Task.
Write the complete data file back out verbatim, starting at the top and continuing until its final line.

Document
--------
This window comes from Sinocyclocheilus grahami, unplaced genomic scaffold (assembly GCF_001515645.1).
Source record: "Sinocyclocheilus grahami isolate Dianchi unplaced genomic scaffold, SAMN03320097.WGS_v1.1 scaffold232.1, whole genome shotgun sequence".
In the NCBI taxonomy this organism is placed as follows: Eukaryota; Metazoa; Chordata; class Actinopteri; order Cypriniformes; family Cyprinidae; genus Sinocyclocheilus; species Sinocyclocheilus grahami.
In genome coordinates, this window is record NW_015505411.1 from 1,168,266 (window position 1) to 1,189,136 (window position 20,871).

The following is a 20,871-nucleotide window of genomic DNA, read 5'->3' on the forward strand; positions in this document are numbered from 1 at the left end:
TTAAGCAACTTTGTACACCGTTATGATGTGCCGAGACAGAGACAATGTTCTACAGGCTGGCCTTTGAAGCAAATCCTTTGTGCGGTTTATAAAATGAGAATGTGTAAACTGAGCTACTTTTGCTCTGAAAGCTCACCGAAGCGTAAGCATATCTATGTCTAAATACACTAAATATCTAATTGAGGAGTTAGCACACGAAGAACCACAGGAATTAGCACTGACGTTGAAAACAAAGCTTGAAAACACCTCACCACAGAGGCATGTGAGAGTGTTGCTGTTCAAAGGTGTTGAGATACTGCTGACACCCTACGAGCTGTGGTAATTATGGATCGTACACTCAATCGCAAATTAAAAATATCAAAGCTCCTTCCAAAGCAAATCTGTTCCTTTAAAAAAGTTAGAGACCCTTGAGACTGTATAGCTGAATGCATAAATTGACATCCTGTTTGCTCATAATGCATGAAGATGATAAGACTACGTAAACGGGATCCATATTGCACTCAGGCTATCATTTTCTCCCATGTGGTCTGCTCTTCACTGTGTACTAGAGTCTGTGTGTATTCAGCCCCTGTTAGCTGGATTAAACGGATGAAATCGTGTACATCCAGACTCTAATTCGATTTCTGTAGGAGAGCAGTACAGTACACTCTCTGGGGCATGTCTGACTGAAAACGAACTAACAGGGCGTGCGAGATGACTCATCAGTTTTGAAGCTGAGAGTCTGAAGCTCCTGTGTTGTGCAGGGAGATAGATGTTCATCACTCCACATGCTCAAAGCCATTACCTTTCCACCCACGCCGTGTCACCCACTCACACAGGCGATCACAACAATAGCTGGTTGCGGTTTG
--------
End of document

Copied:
This window comes from Sinocyclocheilus grahami, unplaced genomic scaffold (assembly GCF_001515645.1).
Source record: "Sinocyclocheilus grahami isolate Dianchi unplaced genomic scaffold, SAMN03320097.WGS_v1.1 scaffold232.1, whole genome shotgun sequence".
In the NCBI taxonomy this organism is placed as follows: Eukaryota; Metazoa; Chordata; class Actinopteri; order Cypriniformes; family Cyprinidae; genus Sinocyclocheilus; species Sinocyclocheilus grahami.
In genome coordinates, this window is record NW_015505411.1 from 1,168,266 (window position 1) to 1,189,136 (window position 20,871).

The following is a 20,871-nucleotide window of genomic DNA, read 5'->3' on the forward strand; positions in this document are numbered from 1 at the left end:
TTAAGCAACTTTGTACACCGTTATGATGTGCCGAGACAGAGACAATGTTCTACAGGCTGGCCTTTGAAGCAAATCCTTTGTGCGGTTTATAAAATGAGAATGTGTAAACTGAGCTACTTTTGCTCTGAAAGCTCACCGAAGCGTAAGCATATCTATGTCTAAATACACTAAATATCTAATTGAGGAGTTAGCACACGAAGAACCACAGGAATTAGCACTGACGTTGAAAACAAAGCTTGAAAACACCTCACCACAGAGGCATGTGAGAGTGTTGCTGTTCAAAGGTGTTGAGATACTGCTGACACCCTACGAGCTGTGGTAATTATGGATCGTACACTCAATCGCAAATTAAAAATATCAAAGCTCCTTCCAAAGCAAATCTGTTCCTTTAAAAAAGTTAGAGACCCTTGAGACTGTATAGCTGAATGCATAAATTGACATCCTGTTTGCTCATAATGCATGAAGATGATAAGACTACGTAAACGGGATCCATATTGCACTCAGGCTATCATTTTCTCCCATGTGGTCTGCTCTTCACTGTGTACTAGAGTCTGTGTGTATTCAGCCCCTGTTAGCTGGATTAAACGGATGAAATCGTGTACATCCAGACTCTAATTCGATTTCTGTAGGAGAGCAGTACAGTACACTCTCTGGGGCATGTCTGACTGAAAACGAACTAACAGGGCGTGCGAGATGACTCATCAGTTTTGAAGCTGAGAGTCTGAAGCTCCTGTGTTGTGCAGGGAGATAGATGTTCATCACTCCACATGCTCAAAGCCATTACCTTTCCACCCACGCCGTGTCACCCACTCACACAGGCGATCACAACAATAGCTGGTTGCGGTTTG